Film Review: ‘Tick, Tick . . . Boom!’ Is a Stirring Homage to the Creative Impulse

by Alexander C. Kafka

Tick, Tick . . . Boom! is a lively, lovely tribute by one singular Broadway talent, Lin-Manuel Miranda, to another, Jonathan Larson. It also marks Miranda’s impressive debut as a film director. 

Not to get all sappy or anything, but beyond its superb casting and production standards, the movie brims with love. Love for Larson, who died tragically and prematurely from an aortic aneurysm at age 35 the day before the opening of his magnum opus, Rent. But love too for the creative impulse and the artistic life. Folks who hate musicals, who find too many characters nauseatingly self-involved, will not find counterevidence here. But that self-involvement is a plot-driver in Boom!, a trait analyzed and criticized but clearly necessary to the pursuit of a poetic project against all odds and societal pressures.

The film is based on a 1990 solo show — a “rock monologue” — that Larson performed about his experiences with a previous, unproduced musical called Superbia. After Larson’s death, playwright David Auburn revamped Boom! as a three-actor script. In this film version, Steven Levenson frames the story using Larson’s future Rent success. That’s a smart move. It casts Boom! as an origin story of sorts, with the poignant, bittersweet light of laurels to come, but also of fate’s cruel hand. The Tick, Tick … Boom! of a career as the Larson character approaches his 30th birthday is also the emptying of the hourglass of life, and the bomb countdown of a brave, delicate heart on a short biological fuse.

The seize-the-day atmosphere is deepened by the AIDS crisis that has taken so many of the protagonist’s friends in the 1990 setting, and also by strains in his relationship with Susan, his girlfriend, a modern dancer who is weighing a job in the Berkshires at Jacob’s Pillow.  

The versatile Andrew Garfield is a revelation as Larson. His singing is robust, he beams with charisma, and his lanky physicality helps him convey Larson’s antsiness, ebullience, and brooding impatience. The mesmerizing Alexandra Shipp, as Susan, makes palpable her understandable frustration with Larson’s self-centeredness. During a fragile moment between them, she catches him trying to translate their troubles into a musical number. Her sharing with the shimmering Vanessa Hudgens of the torch song “Come to Your Senses” is quite devastatingly beautiful. The contrivance of Larson’s having to compose one last number before the big show is goofy, but worth it if only for the anxious and often funny procrastination montages that precede it.

Robin de Jesus is raw and stirring as Jon’s friend Michael, an actor turned advertising executive. He’s also fun in a lighter number with Garfield, “No More,” about moving from gloomily lit, claustrophobic downtown tenement housing to a bright, swank uptown condo building. Of the more than a dozen musical numbers, other highlights include a soul-searching “Louder Than Words,” a surreal “Sunday,” about the nonsensical magic of a weekend brunch at the diner where Larson is a waiter, and “Johnny Can’t Decide,” concerning one of those situational knots where young love can’t be reconciled with young career and life ambitions. (Broadway aficionados have some special treats in store during “Sunday.” Don’t blink.)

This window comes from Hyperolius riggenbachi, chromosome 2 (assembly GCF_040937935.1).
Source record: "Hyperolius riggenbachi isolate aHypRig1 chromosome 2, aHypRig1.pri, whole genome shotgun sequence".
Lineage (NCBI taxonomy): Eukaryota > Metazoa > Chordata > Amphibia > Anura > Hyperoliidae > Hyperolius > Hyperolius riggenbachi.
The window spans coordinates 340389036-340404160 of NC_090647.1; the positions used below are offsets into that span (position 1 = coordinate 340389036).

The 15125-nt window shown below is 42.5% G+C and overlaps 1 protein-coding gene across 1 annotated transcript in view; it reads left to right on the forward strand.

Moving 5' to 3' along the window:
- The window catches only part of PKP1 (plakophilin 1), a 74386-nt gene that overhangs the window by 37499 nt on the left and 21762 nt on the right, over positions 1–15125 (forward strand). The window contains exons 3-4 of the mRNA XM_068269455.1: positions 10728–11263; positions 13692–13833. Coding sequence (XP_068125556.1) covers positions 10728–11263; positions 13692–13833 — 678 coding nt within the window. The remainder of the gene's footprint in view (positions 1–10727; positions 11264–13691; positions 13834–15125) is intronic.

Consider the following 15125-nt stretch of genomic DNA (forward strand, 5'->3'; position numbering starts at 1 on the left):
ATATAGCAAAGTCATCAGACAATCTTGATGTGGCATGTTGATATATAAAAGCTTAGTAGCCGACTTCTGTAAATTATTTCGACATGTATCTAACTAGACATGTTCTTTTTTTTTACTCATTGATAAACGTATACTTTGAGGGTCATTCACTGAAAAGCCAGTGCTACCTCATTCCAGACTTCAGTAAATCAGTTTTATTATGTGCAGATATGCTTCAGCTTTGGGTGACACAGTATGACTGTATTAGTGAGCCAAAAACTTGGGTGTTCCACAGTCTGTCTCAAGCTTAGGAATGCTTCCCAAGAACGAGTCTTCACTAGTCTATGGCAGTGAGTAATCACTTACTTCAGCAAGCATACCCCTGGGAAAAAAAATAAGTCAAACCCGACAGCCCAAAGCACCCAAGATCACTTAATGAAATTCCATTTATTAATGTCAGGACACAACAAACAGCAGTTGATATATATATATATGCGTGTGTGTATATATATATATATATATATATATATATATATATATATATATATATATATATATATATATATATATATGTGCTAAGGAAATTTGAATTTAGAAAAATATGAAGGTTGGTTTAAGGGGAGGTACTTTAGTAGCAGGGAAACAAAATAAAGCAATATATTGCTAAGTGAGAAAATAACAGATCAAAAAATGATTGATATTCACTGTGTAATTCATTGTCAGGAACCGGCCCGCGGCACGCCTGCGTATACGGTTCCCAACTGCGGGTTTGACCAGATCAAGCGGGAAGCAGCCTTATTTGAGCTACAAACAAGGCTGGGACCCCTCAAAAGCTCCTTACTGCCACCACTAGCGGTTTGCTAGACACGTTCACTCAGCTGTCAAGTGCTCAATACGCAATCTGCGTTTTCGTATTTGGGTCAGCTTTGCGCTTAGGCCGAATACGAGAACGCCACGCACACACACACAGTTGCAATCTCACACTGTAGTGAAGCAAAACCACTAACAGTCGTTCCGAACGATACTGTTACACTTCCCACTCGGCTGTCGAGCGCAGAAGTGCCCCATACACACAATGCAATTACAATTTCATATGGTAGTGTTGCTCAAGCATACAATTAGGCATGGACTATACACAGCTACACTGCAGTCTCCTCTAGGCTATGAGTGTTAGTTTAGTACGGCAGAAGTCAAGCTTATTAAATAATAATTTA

Boom!’s story and score aren’t nearly as solid as those of Rent, but Miranda turns those weaknesses into strengths, capturing young artists in their delicate, precarious chrysalis stage. Executive music producer Bill Sherman gives the plucky score great spirit and a crisp, clean, balanced sound. Cinematographer Alice Brooks keeps the lens lively, circling, and intimate, so that the viewer feels part of the crowded apartment parties and like an energetic bystander in the street and nighttime Central Park scenes. Film editors Myron Kerstein and Andrew Weisblum do a great job timing transitions and cuts with the musical phrasing. And the special effects squad brings visual magic to a key swimming-pool scene.

Miranda wonderfully captures the sometimes demeaning theatrical workshop setting — one he clearly knows down to his bones. In one critique session, Bradley Whitford portrays Stephen Sondheim as a living Broadway prophet, and Richard Kind has a great time playing off of him as a spineless, mealy-mouthed, kiss-up colleague. 

“Why should we blaze a trail when the well-worn path seems safe and so inviting?” Jonathan and Susan ask in “Louder Than Words.” Larson was blazing his own trail when he wrote those lyrics. He continued wrapping strands from wide-ranging genres around current events in a deeply personal way. Rent should have been the culmination of only the first phase of a long, brilliant career. But Larson’s courage and single-mindedness are inspiring legacies in themselves, and they are celebrated vividly in Miranda’s sweet film.